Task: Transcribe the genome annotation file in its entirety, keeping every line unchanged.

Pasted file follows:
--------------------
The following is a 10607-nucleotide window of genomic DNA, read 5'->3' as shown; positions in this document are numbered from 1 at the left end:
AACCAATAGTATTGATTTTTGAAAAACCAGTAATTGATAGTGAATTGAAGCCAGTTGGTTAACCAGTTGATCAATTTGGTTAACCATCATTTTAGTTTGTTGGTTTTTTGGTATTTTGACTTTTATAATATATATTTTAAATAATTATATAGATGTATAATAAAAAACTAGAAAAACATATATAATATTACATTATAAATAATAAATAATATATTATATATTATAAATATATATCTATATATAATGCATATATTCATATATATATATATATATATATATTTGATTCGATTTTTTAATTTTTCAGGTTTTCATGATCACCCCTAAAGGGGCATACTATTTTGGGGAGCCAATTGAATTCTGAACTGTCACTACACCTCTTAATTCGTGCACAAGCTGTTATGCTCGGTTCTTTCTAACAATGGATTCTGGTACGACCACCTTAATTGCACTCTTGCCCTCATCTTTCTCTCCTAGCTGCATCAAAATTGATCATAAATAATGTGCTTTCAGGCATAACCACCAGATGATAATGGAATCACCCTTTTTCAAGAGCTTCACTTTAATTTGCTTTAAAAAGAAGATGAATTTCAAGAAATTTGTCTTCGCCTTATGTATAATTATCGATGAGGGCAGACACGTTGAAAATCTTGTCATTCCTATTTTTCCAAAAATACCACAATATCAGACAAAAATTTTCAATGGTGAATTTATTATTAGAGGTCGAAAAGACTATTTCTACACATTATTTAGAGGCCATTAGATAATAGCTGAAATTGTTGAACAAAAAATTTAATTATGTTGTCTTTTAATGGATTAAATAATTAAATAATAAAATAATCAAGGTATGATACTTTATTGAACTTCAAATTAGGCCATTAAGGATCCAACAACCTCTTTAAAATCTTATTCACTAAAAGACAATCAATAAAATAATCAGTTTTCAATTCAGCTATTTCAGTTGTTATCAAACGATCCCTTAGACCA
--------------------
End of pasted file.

The following is a 10607-nucleotide window of genomic DNA, read 5'->3' as shown; positions in this document are numbered from 1 at the left end:
AACCAATAGTATTGATTTTTGAAAAACCAGTAATTGATAGTGAATTGAAGCCAGTTGGTTAACCAGTTGATCAATTTGGTTAACCATCATTTTAGTTTGTTGGTTTTTTGGTATTTTGACTTTTATAATATATATTTTAAATAATTATATAGATGTATAATAAAAAACTAGAAAAACATATATAATATTACATTATAAATAATAAATAATATATTATATATTATAAATATATATCTATATATAATGCATATATTCATATATATATATATATATATATATTTGATTCGATTTTTTAATTTTTCAGGTTTTCATGATCACCCCTAAAGGGGCATACTATTTTGGGGAGCCAATTGAATTCTGAACTGTCACTACACCTCTTAATTCGTGCACAAGCTGTTATGCTCGGTTCTTTCTAACAATGGATTCTGGTACGACCACCTTAATTGCACTCTTGCCCTCATCTTTCTCTCCTAGCTGCATCAAAATTGATCATAAATAATGTGCTTTCAGGCATAACCACCAGATGATAATGGAATCACCCTTTTTCAAGAGCTTCACTTTAATTTGCTTTAAAAAGAAGATGAATTTCAAGAAATTTGTCTTCGCCTTATGTATAATTATCGATGAGGGCAGACACGTTGAAAATCTTGTCATTCCTATTTTTCCAAAAATACCACAATATCAGACAAAAATTTTCAATGGTGAATTTATTATTAGAGGTCGAAAAGACTATTTCTACACATTATTTAGAGGCCATTAGATAATAGCTGAAATTGTTGAACAAAAAATTTAATTATGTTGTCTTTTAATGGATTAAATAATTAAATAATAAAATAATCAAGGTATGATACTTTATTGAACTTCAAATTAGGCCATTAAGGATCCAACAACCTCTTTAAAATCTTATTCACTAAAAGACAATCAATAAAATAATCAGTTTTCAATTCAGCTATTTCAGTTGTTATCAAACGATCCCTTAGACCA